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This chapter begins with Christ’s answer to the church’s request, at the close of the preceding chapter; in which he inform her, that he was come into his garden, as she desired; and gives an account of what he had done there; and kindly invites her, and his dear friends, to feast with him there, verse 1. Then she relates her case and circumstances, which followed upon her sleepy frame, and ungrateful carriage to her beloved; which he resenting, he withdrew from her, and this gave her sensible pairs, verses 2-6. Also what treatment she met with from the watchmen; her charge to the daughters of Jerusalem; and the questions they put to her about her beloved, verses 7-9, which led her to give a large description of him, by his several parts, head, hair, etc., verses 10-15. And the chapter is concluded with a general commendation of him and his loveliness, and a claim of interest in him, verse 36.
I am come into
my garden, my sister, my spouse, I have gathered
my myrrh with my spice, I have eaten my honey-comb with my
honey; I have drunk my wine with my milk: eat, O friends, drink,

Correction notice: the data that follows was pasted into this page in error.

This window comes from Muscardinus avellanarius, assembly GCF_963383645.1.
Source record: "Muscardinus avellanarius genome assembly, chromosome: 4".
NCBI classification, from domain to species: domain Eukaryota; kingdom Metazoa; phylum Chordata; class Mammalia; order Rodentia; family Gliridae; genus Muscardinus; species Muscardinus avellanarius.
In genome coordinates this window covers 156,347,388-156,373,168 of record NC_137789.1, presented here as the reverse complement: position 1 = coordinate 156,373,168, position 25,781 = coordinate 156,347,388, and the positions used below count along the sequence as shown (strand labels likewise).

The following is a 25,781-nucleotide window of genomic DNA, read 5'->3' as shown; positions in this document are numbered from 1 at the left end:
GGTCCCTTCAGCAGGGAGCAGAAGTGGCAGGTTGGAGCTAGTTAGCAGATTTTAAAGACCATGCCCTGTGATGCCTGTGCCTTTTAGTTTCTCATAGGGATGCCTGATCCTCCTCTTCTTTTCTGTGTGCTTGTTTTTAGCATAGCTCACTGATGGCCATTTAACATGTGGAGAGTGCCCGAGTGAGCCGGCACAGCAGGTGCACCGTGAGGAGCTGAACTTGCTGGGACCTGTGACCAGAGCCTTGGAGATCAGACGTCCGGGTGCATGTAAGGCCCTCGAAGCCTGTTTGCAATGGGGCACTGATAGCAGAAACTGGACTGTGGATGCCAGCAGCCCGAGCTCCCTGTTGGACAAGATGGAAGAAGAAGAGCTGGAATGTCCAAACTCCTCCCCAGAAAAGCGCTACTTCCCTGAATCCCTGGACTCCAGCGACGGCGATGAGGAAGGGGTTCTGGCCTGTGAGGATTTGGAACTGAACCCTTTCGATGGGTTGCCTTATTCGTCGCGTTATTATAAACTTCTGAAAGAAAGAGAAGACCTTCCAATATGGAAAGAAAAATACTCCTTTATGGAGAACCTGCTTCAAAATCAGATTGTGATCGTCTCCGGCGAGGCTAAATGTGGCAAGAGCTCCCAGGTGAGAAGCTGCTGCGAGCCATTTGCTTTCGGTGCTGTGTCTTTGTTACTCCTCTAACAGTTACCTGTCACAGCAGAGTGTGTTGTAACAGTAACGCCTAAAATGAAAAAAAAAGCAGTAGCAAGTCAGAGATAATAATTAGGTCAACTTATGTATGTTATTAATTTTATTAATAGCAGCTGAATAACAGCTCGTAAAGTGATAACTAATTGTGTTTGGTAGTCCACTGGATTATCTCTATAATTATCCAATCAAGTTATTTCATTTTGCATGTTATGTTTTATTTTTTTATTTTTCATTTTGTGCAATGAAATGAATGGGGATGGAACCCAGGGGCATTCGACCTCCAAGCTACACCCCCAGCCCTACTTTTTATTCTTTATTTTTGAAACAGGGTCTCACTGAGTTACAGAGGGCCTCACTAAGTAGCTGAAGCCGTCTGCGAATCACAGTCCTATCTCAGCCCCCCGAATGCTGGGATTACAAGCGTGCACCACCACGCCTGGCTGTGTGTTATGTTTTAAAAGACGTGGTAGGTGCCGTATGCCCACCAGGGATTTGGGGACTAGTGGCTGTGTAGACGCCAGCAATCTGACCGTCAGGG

yea, drink abundantly, O beloved.
I sleep, but
my heart waketh: it is the voice of my beloved that
knocketh, saying, Open to me, my sister, my love, ray dove, ray
undefiled: for my head is filled with dew, and ray locks with the
drops of the night.
have put off my coat, how shall I put it on?
I have washed my feet, how shall I defile them?
beloved put in his hand by the hole of the door,
and my bowels were moved for him.
I rose up to
open to my beloved, and my hands dropped with
myrrh, and my fingers with sweet, smelling, myrrh, upon the
handles of the lock.
I opened to my
beloved, but my beloved had withdrawn himself,
and was gone: my soul failed when he spake: I sought him, but I
could not find him; I called him, but he gave me no answer.
that went about the city, found me; they smote me,
they wounded me; the keepers of the walls took away my veil from
charge you, O daughters of Jerusalem,
if ye find my beloved, that ye tell him, that I am sick of love.
What is thy
beloved more than another beloved, O thou fairest
among women? What is thy beloved more than another beloved,
that thou dost so charge us?
My beloved is white and ruddy, the chiefest among ten thousand.
head is as the most fine gold; his locks are bushy,
and black as a raven:
eyes are as the eyes of doves, by the rivers of water,
washed with milk, and fitly set.
cheeks are as a bed of spices, as sweet flowers:
his lips like lilies, dropping sweet smelling myrrh.
hands are as gold rings set with the beryl:
his belly is as bright ivory, overlaid with sapphires
legs are as pillars of marble, set upon sockets of fine gold:
his countenance is as Lebanon, excellent as the cedars.
His mouth is most sweet: yea, he is altogether lovely.
is my beloved, and this is my friend,
O daughters of Jerusalem.
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